4/12/15 Added 2 g of rehydrated Champagne yeast. 1.006, I'll let it warm up for a few days to make sure it really is done. Tastes very nice!

4/16/15 Bottled with 4 1/8 oz of table sugar. Aiming for 2.8 volumes of CO2.

Tuesday, February 18, 2014

Double - Weizen Trippelbock Tasting

Usually I don’t have the opportunity to drink successive batches of a recipe side-by-side because by the time I rebrew, the previous batch is long gone. Not this time! I saved the last bottle of bourbon-soaked-oak aged Wheat Triplebock to drink along side the updated version (Weizen Trippelbock) that I aged in a first-use five-gallon Balcones Texas Single Malt Whisky barrel. Nearly four years passed in between brewing the first and second batches, so not exactly a perfect comparison for purposes of recipe tweaking.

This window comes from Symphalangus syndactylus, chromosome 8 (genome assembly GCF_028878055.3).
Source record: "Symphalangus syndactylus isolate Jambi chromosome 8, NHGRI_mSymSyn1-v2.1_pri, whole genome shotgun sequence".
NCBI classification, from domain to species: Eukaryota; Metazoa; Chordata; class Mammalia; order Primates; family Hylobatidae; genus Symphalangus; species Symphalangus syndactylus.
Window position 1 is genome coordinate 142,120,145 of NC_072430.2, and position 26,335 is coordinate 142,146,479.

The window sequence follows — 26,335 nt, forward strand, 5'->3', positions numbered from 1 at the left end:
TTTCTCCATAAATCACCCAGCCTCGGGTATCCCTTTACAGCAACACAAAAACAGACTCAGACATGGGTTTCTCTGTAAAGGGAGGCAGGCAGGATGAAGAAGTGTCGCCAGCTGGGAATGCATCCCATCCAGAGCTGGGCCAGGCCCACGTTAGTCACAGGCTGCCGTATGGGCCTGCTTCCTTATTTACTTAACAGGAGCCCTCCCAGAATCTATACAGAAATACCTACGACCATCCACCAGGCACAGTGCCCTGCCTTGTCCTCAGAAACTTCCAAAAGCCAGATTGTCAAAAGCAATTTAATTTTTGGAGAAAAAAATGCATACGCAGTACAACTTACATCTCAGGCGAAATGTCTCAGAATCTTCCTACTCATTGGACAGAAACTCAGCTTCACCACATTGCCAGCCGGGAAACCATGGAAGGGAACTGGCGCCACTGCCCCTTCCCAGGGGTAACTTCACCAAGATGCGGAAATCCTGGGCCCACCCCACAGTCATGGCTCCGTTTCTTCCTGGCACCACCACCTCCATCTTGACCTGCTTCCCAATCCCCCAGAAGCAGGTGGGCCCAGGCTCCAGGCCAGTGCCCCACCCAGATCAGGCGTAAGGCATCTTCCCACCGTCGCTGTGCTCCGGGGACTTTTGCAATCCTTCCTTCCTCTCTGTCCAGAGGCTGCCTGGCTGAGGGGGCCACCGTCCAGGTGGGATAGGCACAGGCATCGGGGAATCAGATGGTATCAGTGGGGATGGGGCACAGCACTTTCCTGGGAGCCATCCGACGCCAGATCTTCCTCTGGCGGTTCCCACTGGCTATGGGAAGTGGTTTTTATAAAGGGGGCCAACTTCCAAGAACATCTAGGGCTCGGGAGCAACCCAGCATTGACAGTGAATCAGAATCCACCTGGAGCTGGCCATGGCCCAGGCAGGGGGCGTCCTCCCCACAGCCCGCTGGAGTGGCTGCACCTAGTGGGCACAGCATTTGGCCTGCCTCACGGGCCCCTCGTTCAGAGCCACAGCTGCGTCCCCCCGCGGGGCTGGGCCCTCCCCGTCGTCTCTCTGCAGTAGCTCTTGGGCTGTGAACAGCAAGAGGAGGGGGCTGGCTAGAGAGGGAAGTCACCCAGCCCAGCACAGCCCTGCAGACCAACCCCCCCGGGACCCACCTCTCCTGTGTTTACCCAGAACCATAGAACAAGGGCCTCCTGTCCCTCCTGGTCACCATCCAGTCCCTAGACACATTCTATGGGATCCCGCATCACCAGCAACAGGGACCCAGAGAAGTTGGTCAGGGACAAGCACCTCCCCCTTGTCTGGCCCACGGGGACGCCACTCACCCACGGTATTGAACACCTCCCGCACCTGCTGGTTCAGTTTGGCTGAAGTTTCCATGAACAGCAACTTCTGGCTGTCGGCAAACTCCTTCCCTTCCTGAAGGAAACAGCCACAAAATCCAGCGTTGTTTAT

The recipes were nearly identical, with the only substantial change being a minor reduction and substitution in the amount of Simpsons ~158L Extra Dark Crystal malt (6.35% to 3.9% plus 1% Simpsons Dark Crystal malt). Otherwise I was already pretty happy with the original recipe, which was inspired by Steve Berthel’s Bourbon Cask Aged Wheat Trippelbock from The Livery. Berthel has since left The Livery, which means I will probably never get to try the original (although we can all hope New Holland brews something similar with him on board).